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Reverse transcriptase inhibitor
Reverse transcriptase inhibitors (RTIs) are a class of antiretroviral drug used to treat HIV infection. RTIs inhibit activity of reverse transcriptase, a viral DNA polymerase enzyme that HIV needs to reproduce.
When HIV infects a cell, reverse transcriptase copies the viral single stranded RNA genome into a double-stranded viral DNA. The viral DNA is then integrated into the host chromosomal DNA which then allows host cellular processes, such as transcription and translation to reproduce the virus. RTIs block reverse transcriptase's enzymatic function and prevent completion of synthesis of the double-stranded viral DNA thus preventing HIV from multiplying.
RTIs come in three forms:
The mode of action of NRTIs and NtRTIs is essentially the same; they are analogues of the naturally occurring deoxynucleotides needed to synthesize the viral DNA and they compete with the natural deoxynucleotides for incorporation into the growing viral DNA chain. However, unlike the natural deoxynucleotides substrates, NRTIs and NtRTIs lack a 3'-hydroxyl group on the deoxyribose moiety. As a result, following incorporation of an NRTI or an NtRTI, the next incoming deoxynucleotide cannot form the next 5'-3' phosphodiester bond needed to extend the DNA chain. Thus, when an NRTI or NtRTI is incorporated, viral DNA synthesis is halted, a process known as chain termination. All NRTIs and NtRTIs are classified as competitive substrate inhibitors.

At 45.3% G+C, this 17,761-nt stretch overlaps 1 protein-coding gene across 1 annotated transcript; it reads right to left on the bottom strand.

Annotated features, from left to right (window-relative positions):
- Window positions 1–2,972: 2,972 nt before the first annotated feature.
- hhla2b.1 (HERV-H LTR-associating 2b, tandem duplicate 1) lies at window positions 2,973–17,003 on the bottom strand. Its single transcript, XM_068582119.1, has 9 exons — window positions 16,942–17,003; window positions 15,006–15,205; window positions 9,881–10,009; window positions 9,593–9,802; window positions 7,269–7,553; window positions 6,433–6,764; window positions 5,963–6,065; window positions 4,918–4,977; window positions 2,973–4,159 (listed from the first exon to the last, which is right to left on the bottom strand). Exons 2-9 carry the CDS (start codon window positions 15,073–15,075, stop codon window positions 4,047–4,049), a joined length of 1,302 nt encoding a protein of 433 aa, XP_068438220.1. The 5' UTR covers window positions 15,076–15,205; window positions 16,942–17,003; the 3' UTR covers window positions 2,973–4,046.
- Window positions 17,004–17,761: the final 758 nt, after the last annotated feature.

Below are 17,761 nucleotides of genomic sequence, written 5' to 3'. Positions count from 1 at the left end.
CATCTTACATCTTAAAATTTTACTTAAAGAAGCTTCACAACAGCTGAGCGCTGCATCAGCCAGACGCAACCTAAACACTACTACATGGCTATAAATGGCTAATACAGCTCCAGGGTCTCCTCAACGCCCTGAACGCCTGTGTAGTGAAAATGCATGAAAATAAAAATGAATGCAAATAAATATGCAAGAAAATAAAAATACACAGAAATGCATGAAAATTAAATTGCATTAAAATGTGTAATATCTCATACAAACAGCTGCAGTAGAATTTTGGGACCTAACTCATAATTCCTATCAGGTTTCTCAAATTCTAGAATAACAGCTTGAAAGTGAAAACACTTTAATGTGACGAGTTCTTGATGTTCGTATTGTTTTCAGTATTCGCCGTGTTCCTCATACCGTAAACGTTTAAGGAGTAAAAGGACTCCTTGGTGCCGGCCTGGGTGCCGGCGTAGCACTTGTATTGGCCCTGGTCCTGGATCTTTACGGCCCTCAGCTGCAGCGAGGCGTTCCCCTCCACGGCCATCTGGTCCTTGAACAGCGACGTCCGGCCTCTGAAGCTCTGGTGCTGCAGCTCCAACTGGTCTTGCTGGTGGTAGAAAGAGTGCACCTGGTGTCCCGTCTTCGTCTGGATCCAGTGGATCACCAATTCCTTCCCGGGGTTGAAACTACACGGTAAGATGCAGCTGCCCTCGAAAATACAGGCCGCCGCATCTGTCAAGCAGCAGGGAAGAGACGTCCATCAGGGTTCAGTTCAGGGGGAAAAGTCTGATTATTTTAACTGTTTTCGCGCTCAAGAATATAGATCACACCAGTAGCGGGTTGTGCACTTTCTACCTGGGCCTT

In contrast, NNRTIs have a completely different mode of action. NNRTIs block reverse transcriptase by binding at a different site on the enzyme, compared to NRTIs and NtRTIs. NNRTIs are not incorporated into the viral DNA but instead inhibit the movement of protein domains of reverse transcriptase that are needed to carry out the process of DNA synthesis. NNRTIs are therefore classified as non-competitive inhibitors of reverse transcriptase.
Nucleoside analog reverse transcriptase inhibitors (NARTIs or NRTIs)
Nucleoside analog reverse transcriptase inhibitors (NARTIs or NRTIs) compose the first class of antiretroviral drugs developed. In order to be incorporated into the viral DNA, NRTIs must be activated in the cell by the addition of three phosphate groups to their deoxyribose moiety, to form NRTI triphosphates. This phosphorylation step is carried out by cellular kinase enzymes.
Nucleotide analog reverse transcriptase inhibitors (NtARTIs or NtRTIs)
Normally, nucleoside analogs are converted into nucleotide analogs by the body. Taking nucleotide analog reverse transcriptase inhibitors (NtARTIs or NtRTIs) directly allows conversion steps to be skipped, causing less toxicity.
Non-nucleoside reverse transcriptase inhibitors (NNRTIs)
Non-nucleoside reverse transcriptase inhibitors (NNRTIs) are the third class of antiretroviral drugs that were developed. In all cases, patents remain in force until beyond 2010. This class of drugs was first described at the Rega Institute for Medical Research (Belgium)
Research have designed molecules which dually inhibit both reverse transcriptase (RT) and integrase (IN). These drugs have been termed "Portmanteau inhibitors".
|This article is licensed under the GNU Free Documentation License. It uses material from the Wikipedia article "Reverse_transcriptase_inhibitor". A list of authors is available in Wikipedia.|